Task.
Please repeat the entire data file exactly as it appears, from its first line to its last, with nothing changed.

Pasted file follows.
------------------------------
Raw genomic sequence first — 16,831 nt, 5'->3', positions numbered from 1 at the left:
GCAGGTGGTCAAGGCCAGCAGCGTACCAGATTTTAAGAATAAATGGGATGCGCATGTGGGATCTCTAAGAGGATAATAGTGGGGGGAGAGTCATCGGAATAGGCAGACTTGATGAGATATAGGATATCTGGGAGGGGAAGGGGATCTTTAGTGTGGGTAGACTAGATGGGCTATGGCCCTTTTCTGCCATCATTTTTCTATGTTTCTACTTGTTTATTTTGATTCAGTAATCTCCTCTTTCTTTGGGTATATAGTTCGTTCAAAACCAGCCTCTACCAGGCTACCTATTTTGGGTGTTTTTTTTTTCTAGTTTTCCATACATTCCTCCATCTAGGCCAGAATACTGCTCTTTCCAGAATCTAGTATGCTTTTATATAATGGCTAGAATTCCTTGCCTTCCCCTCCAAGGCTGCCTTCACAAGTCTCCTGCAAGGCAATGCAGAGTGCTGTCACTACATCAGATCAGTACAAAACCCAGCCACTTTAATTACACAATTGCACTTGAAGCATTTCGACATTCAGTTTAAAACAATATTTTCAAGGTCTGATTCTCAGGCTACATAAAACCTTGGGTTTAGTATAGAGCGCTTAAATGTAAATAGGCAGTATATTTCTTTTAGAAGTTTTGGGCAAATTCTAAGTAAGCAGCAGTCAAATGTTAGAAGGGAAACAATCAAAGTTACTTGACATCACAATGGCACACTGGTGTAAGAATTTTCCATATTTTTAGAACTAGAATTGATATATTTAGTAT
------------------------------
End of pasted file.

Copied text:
Raw genomic sequence first — 16,831 nt, 5'->3', positions numbered from 1 at the left:
GCAGGTGGTCAAGGCCAGCAGCGTACCAGATTTTAAGAATAAATGGGATGCGCATGTGGGATCTCTAAGAGGATAATAGTGGGGGGAGAGTCATCGGAATAGGCAGACTTGATGAGATATAGGATATCTGGGAGGGGAAGGGGATCTTTAGTGTGGGTAGACTAGATGGGCTATGGCCCTTTTCTGCCATCATTTTTCTATGTTTCTACTTGTTTATTTTGATTCAGTAATCTCCTCTTTCTTTGGGTATATAGTTCGTTCAAAACCAGCCTCTACCAGGCTACCTATTTTGGGTGTTTTTTTTTTCTAGTTTTCCATACATTCCTCCATCTAGGCCAGAATACTGCTCTTTCCAGAATCTAGTATGCTTTTATATAATGGCTAGAATTCCTTGCCTTCCCCTCCAAGGCTGCCTTCACAAGTCTCCTGCAAGGCAATGCAGAGTGCTGTCACTACATCAGATCAGTACAAAACCCAGCCACTTTAATTACACAATTGCACTTGAAGCATTTCGACATTCAGTTTAAAACAATATTTTCAAGGTCTGATTCTCAGGCTACATAAAACCTTGGGTTTAGTATAGAGCGCTTAAATGTAAATAGGCAGTATATTTCTTTTAGAAGTTTTGGGCAAATTCTAAGTAAGCAGCAGTCAAATGTTAGAAGGGAAACAATCAAAGTTACTTGACATCACAATGGCACACTGGTGTAAGAATTTTCCATATTTTTAGAACTAGAATTGATATATTTAGTAT